Interviews of Organic Farmers/Gardeners

In the fall of 2017, Michael Laurie conducted in depth interviews with 9 organic farmers/gardeners in Western Washington. The project, funded by the Rose Foundation for Communities and the Environment, was to continue research into green gardening products and methods that really work.  Click here for the report: In Depth Interviews 2017

"Owner Will Maintain" program in King County

"Owner Will Maintain" Program

King County offers residents the opportunity to participate in a companion program to the Roads Maintenance Spray Program. The "Owner Will Maintain Program" allows residents to control vegetation on the right-of-way that abuts their property. To participate in this program, residents must sign a maintenance agreement with the county to maintain the right-of-way and to also post "Owner Will Maintain" signs in an area visible from the roadway.

Maintenance agreements may be obtained using the "No Spray Request Form" or by calling 206-477-8100 or toll-free by calling 1-800-KC-ROADS. The maintenance agreement must be completed and returned to Road Services before an "Owner Will Maintain" sign can be issued. The signs are provided to property owners at no charge. To continue participation in this program, residents must complete a new agreement and submit it to Road Services annually.

Download, print and complete the 2017 No Spray Request and Property Owner/King County Maintenance Agreement Form:

No Spray Request Form

Return the completed form to:

King County Road Services Division
Traffic and Road Maintenance Section
155 Monroe Ave. N.E.
Renton, WA 98056

"Inert" Ingredients the EPA has now removed from the approved list

In December 2016, the Environmental Protection Agency (EPA) announced they would take action to remove 72 ingredients from their approved pesticide products list. According to the EPA, “Manufacturers wishing to use these ingredients in the future will have to provide EPA with studies or information to demonstrate their safety. EPA will then consider whether to allow their use.”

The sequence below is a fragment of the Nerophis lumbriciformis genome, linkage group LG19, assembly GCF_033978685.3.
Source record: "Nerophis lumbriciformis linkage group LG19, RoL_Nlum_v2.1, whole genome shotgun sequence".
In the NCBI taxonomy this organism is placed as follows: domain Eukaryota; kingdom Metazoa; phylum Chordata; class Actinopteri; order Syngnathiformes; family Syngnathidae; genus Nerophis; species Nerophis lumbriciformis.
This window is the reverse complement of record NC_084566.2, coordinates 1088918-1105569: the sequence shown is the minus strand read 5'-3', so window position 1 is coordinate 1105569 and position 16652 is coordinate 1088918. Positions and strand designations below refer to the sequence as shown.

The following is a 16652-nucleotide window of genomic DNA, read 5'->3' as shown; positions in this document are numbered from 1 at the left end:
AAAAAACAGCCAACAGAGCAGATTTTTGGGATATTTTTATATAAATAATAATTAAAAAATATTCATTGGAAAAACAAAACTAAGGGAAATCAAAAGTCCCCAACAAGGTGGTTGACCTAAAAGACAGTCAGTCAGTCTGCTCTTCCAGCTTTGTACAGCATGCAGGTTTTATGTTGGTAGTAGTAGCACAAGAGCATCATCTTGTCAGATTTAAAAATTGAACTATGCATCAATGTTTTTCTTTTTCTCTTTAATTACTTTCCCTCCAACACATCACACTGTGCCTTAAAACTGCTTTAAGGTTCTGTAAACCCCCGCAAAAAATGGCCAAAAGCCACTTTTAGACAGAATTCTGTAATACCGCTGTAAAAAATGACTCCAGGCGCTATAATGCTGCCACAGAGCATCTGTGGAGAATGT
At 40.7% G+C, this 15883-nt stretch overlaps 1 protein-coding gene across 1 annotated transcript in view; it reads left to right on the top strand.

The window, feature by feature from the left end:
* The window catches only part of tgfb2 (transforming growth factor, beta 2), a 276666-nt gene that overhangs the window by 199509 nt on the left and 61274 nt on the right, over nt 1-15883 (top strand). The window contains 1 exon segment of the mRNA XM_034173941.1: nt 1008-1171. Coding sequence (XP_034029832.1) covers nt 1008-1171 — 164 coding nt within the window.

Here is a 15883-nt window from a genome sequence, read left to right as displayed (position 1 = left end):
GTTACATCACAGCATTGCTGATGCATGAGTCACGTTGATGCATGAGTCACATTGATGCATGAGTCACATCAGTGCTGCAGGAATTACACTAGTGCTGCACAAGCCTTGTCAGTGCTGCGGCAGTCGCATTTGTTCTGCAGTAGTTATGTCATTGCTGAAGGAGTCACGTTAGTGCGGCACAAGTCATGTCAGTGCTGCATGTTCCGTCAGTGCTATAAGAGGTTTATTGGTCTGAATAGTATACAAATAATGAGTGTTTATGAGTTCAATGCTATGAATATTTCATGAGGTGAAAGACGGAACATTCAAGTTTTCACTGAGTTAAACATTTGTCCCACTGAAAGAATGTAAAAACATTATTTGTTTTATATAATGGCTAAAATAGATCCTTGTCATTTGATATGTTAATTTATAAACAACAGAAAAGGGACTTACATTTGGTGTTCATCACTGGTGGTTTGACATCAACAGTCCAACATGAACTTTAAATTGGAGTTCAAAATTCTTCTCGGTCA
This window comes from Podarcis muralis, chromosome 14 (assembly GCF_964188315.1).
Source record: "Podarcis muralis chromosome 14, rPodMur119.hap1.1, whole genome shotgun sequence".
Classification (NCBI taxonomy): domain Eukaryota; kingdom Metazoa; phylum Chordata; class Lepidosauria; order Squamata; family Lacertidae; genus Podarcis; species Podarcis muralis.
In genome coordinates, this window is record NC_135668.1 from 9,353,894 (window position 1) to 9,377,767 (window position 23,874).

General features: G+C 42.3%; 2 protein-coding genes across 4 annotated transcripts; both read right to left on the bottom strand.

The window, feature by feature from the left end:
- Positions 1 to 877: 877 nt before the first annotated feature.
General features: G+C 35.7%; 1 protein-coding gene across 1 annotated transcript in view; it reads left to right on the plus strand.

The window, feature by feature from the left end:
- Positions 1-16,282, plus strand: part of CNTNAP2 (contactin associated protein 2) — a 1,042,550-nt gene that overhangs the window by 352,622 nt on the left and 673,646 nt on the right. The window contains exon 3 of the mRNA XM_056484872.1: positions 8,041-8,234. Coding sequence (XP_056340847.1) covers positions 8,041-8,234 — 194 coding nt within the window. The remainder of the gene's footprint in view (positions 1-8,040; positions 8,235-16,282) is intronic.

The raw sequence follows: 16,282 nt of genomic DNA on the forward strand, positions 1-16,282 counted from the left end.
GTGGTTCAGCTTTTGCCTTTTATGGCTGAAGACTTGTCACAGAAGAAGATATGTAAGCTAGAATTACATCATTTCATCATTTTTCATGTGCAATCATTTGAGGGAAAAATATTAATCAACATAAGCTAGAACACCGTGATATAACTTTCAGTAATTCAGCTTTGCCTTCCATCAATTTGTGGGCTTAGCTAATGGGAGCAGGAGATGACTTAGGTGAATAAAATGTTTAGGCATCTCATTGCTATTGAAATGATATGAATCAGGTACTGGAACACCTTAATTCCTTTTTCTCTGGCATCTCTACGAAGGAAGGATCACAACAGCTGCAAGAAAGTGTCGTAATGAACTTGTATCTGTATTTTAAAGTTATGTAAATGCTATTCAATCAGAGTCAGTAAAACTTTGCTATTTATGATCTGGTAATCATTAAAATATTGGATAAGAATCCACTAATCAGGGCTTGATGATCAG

Click Here for the list of formerly approved chemicals. Many of these are quite hazardous:

Washington State Dept of Agriculture, 2014   The study was conducted in three parts: the first evaluated residential property owner pesticide use; the second focused on the use of pesticides by public entities at the city, county, and state level; and the third focused on pesticide use by commercial applicators, lawn and garden maintenance companies, pest control companies, etc.  Click Here to read or download the study

Pesticide Induced Disease Database

The common diseases affecting the public’s health are all too well-known in the 21st century: asthma, autism and learning disabilities, birth defects and reproductive dysfunction, diabetes, Parkinson’s and Alzheimer’s diseases, and several types of cancer. Their connection to pesticide exposure continues to strengthen despite efforts to restrict individual chemical exposure, or mitigate chemical risks, using risk assessment-based policy.

Click here to go to the main page for the Pesticide-Induced Disease page at  Beyond Pesticides.